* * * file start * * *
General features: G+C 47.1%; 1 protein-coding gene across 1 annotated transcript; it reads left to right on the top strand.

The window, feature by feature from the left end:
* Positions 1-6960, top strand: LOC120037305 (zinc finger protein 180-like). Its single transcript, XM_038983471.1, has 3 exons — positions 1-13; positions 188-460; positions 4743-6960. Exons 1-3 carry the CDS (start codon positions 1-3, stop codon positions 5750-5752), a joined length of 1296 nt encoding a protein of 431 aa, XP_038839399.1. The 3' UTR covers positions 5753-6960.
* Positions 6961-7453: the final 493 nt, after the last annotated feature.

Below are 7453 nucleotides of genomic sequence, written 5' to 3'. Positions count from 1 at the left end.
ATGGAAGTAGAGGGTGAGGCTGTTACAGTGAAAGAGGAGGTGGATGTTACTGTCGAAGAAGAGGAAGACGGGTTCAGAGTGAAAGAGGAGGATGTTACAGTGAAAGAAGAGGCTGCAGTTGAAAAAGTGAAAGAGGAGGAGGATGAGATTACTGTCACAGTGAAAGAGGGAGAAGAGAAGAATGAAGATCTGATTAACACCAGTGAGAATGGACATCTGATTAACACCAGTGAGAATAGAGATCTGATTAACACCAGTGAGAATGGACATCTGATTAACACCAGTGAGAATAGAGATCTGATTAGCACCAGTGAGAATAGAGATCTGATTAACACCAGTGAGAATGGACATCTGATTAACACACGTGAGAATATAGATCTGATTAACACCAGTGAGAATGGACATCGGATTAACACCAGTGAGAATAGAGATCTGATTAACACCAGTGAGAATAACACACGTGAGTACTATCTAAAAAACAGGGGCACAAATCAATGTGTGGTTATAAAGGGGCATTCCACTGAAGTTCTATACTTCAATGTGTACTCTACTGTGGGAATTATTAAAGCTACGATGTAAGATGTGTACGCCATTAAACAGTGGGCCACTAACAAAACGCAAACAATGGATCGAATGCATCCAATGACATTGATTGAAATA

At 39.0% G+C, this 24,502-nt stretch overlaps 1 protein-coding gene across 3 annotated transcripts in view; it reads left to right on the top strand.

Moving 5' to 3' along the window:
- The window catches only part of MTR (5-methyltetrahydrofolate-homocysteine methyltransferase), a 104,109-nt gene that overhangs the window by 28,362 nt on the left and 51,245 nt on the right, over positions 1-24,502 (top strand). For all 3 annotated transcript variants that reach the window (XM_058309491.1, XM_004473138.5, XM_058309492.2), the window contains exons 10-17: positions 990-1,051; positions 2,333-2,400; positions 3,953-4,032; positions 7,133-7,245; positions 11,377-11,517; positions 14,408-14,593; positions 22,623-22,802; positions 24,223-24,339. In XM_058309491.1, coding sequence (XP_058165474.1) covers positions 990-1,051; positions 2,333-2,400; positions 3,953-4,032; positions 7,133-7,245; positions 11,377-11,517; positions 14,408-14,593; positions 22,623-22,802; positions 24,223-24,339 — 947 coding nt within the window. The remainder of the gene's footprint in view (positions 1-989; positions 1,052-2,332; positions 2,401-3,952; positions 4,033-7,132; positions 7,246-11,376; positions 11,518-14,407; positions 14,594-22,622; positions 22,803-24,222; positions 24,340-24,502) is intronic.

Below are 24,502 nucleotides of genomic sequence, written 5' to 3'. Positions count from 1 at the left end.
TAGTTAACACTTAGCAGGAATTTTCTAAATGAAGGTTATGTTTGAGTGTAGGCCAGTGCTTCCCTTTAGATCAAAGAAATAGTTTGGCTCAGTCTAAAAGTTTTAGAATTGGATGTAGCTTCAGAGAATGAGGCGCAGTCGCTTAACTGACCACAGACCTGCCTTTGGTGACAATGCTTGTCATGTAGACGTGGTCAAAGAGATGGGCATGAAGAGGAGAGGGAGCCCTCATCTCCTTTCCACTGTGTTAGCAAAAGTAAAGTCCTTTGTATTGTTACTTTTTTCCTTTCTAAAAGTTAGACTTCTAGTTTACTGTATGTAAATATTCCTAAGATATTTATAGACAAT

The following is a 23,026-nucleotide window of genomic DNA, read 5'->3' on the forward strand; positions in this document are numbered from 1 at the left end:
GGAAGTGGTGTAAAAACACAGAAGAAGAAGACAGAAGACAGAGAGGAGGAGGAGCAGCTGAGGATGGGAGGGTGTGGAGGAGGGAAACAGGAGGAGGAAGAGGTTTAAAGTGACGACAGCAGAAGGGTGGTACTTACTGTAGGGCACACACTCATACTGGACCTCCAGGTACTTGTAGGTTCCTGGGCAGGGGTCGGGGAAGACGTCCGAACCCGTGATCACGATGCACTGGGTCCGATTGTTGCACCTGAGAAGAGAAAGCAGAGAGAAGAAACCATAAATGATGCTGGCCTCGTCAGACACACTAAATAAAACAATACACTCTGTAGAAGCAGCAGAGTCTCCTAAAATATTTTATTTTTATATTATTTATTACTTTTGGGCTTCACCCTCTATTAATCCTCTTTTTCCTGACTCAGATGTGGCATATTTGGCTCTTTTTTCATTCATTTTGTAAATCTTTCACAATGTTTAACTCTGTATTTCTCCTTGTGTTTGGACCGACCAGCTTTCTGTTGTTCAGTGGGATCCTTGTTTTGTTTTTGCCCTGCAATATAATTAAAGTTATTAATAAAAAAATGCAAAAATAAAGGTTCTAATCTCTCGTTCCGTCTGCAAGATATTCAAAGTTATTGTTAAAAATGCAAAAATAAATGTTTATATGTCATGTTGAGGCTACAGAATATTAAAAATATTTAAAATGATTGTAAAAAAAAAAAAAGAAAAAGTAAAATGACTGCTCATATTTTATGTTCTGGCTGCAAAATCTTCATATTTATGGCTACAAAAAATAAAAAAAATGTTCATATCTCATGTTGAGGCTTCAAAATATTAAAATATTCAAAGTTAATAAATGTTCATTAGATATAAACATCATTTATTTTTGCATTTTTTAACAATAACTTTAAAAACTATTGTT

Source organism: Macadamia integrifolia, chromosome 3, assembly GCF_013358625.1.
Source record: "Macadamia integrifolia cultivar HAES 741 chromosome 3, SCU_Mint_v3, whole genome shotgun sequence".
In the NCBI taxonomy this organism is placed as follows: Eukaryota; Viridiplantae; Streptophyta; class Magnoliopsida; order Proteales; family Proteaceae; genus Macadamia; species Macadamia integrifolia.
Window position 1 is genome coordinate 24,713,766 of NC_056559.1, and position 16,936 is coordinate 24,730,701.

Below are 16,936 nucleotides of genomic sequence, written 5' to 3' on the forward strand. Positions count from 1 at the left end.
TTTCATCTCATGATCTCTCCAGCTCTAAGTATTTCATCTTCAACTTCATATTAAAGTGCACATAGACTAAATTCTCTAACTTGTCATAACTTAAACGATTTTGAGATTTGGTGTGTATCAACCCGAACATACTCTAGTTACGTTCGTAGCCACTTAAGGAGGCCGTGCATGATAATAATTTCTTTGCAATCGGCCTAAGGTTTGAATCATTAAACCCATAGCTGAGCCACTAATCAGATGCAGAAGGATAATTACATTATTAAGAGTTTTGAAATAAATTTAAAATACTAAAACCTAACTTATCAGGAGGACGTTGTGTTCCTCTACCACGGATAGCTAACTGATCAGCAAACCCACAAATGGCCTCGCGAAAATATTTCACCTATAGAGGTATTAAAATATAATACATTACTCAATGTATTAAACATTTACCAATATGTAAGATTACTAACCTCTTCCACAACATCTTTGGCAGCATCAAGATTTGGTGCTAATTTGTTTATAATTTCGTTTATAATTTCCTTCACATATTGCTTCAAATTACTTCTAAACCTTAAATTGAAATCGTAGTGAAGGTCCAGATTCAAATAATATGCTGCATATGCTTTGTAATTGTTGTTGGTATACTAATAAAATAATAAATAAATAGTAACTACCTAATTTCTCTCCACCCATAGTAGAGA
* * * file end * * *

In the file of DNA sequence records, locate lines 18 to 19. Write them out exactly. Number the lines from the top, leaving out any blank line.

Below are 16,936 nucleotides of genomic sequence, written 5' to 3' on the forward strand. Positions count from 1 at the left end.
TTTCATCTCATGATCTCTCCAGCTCTAAGTATTTCATCTTCAACTTCATATTAAAGTGCACATAGACTAAATTCTCTAACTTGTCATAACTTAAACGATTTTGAGATTTGGTGTGTATCAACCCGAACATACTCTAGTTACGTTCGTAGCCACTTAAGGAGGCCGTGCATGATAATAATTTCTTTGCAATCGGCCTAAGGTTTGAATCATTAAACCCATAGCTGAGCCACTAATCAGATGCAGAAGGATAATTACATTATTAAGAGTTTTGAAATAAATTTAAAATACTAAAACCTAACTTATCAGGAGGACGTTGTGTTCCTCTACCACGGATAGCTAACTGATCAGCAAACCCACAAATGGCCTCGCGAAAATATTTCACCTATAGAGGTATTAAAATATAATACATTACTCAATGTATTAAACATTTACCAATATGTAAGATTACTAACCTCTTCCACAACATCTTTGGCAGCATCAAGATTTGGTGCTAATTTGTTTATAATTTCGTTTATAATTTCCTTCACATATTGCTTCAAATTACTTCTAAACCTTAAATTGAAATCGTAGTGAAGGTCCAGATTCAAATAATATGCTGCATATGCTTTGTAATTGTTGTTGGTATACTAATAAAATAATAAATAAATAGTAACTACCTAATTTCTCTCCACCCATAGTAGAGA